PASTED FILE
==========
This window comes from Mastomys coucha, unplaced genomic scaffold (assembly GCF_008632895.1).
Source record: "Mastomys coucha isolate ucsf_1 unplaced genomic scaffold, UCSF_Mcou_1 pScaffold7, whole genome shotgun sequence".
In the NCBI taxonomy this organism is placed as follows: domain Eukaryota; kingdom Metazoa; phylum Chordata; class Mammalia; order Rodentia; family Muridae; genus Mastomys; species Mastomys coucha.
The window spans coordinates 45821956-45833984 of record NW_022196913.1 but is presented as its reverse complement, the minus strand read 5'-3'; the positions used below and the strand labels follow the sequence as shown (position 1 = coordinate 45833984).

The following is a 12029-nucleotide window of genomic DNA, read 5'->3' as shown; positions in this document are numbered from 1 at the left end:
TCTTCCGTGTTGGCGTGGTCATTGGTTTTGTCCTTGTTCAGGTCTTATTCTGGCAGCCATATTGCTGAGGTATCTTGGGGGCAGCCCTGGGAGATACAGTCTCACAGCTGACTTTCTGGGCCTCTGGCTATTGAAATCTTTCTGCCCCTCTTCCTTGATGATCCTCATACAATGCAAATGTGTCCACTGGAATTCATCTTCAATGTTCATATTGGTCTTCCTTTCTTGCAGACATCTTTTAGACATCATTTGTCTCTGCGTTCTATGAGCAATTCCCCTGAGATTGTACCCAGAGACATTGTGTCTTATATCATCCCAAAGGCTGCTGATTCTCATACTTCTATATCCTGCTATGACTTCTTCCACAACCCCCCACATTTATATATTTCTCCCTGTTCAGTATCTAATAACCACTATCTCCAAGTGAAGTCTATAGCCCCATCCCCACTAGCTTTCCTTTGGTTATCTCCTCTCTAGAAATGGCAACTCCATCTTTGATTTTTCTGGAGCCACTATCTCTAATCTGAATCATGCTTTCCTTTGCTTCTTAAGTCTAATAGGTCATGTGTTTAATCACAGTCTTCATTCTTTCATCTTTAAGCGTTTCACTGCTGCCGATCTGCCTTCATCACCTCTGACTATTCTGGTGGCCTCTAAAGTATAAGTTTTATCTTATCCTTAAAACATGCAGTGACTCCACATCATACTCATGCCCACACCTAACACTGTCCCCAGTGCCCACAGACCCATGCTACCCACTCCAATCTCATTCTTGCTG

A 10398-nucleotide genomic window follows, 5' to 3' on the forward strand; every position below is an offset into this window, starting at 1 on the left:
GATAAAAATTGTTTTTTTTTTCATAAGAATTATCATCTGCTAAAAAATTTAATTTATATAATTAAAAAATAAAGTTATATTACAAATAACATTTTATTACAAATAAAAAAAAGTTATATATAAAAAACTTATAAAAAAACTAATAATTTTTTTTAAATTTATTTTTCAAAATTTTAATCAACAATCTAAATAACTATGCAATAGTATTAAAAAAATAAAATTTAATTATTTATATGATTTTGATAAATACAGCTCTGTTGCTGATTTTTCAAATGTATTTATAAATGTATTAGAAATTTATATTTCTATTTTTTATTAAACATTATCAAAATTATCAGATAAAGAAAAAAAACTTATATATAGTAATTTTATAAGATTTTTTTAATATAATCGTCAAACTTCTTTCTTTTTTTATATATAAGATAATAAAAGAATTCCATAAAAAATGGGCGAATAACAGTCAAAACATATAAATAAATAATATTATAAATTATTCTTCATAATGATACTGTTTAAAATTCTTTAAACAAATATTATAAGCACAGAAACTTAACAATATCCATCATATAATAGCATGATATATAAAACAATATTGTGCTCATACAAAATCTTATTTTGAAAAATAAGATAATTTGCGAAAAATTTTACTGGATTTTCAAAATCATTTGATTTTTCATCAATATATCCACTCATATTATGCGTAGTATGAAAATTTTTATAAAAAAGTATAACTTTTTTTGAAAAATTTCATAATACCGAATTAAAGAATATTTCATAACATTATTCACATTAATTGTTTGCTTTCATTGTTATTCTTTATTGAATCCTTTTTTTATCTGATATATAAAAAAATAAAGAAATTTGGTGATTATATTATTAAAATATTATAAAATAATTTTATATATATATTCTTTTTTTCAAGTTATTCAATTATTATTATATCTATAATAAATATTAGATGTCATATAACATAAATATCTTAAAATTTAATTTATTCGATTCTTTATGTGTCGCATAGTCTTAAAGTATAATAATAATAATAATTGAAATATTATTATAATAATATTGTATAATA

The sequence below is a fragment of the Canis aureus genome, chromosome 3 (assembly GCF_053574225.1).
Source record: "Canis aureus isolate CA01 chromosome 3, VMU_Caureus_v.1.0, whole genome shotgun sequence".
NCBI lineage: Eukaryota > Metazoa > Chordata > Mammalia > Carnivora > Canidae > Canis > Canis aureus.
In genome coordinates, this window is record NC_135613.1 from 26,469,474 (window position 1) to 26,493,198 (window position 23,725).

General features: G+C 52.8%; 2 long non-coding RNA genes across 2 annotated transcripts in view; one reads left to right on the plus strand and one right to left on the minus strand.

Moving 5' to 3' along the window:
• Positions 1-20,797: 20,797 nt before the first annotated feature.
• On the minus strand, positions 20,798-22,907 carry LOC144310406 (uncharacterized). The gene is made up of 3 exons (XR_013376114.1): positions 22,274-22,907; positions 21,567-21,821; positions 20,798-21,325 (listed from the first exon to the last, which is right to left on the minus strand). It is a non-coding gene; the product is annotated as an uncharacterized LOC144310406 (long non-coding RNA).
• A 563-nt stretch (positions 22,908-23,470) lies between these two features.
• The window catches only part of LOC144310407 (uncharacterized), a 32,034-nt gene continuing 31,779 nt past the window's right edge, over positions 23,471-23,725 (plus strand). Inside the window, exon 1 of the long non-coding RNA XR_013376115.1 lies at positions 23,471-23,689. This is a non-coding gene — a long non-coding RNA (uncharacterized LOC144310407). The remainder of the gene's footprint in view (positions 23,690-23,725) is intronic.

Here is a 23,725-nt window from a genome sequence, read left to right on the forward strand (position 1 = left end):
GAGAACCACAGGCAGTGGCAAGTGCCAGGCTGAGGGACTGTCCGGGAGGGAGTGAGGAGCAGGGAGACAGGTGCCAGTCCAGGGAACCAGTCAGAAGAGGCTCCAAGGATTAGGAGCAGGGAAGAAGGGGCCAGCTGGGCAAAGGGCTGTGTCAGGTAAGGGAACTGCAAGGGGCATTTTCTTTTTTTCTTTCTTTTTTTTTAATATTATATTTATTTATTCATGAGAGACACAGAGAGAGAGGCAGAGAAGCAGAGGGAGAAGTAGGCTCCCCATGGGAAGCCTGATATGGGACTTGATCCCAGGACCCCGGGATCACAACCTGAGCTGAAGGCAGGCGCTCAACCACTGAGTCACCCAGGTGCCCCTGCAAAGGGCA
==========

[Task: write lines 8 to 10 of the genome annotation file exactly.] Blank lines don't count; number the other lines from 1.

GATAAAAATTGTTTTTTTTTTCATAAGAATTATCATCTGCTAAAAAATTTAATTTATATAATTAAAAAATAAAGTTATATTACAAATAACATTTTATTACAAATAAAAAAAAGTTATATATAAAAAACTTATAAAAAAACTAATAATTTTTTTTAAATTTATTTTTCAAAATTTTAATCAACAATCTAAATAACTATGCAATAGTATTAAAAAAATAAAATTTAATTATTTATATGATTTTGATAAATACAGCTCTGTTGCTGATTTTTCAAATGTATTTATAAATGTATTAGAAATTTATATTTCTATTTTTTATTAAACATTATCAAAATTATCAGATAAAGAAAAAAAACTTATATATAGTAATTTTATAAGATTTTTTTAATATAATCGTCAAACTTCTTTCTTTTTTTATATATAAGATAATAAAAGAATTCCATAAAAAATGGGCGAATAACAGTCAAAACATATAAATAAATAATATTATAAATTATTCTTCATAATGATACTGTTTAAAATTCTTTAAACAAATATTATAAGCACAGAAACTTAACAATATCCATCATATAATAGCATGATATATAAAACAATATTGTGCTCATACAAAATCTTATTTTGAAAAATAAGATAATTTGCGAAAAATTTTACTGGATTTTCAAAATCATTTGATTTTTCATCAATATATCCACTCATATTATGCGTAGTATGAAAATTTTTATAAAAAAGTATAACTTTTTTTGAAAAATTTCATAATACCGAATTAAAGAATATTTCATAACATTATTCACATTAATTGTTTGCTTTCATTGTTATTCTTTATTGAATCCTTTTTTTATCTGATATATAAAAAAATAAAGAAATTTGGTGATTATATTATTAAAATATTATAAAATAATTTTATATATATATTCTTTTTTTCAAGTTATTCAATTATTATTATATCTATAATAAATATTAGATGTCATATAACATAAATATCTTAAAATTTAATTTATTCGATTCTTTATGTGTCGCATAGTCTTAAAGTATAATAATAATAATAATTGAAATATTATTATAATAATATTGTATAATA

The sequence below is a fragment of the Canis aureus genome, chromosome 3 (assembly GCF_053574225.1).
Source record: "Canis aureus isolate CA01 chromosome 3, VMU_Caureus_v.1.0, whole genome shotgun sequence".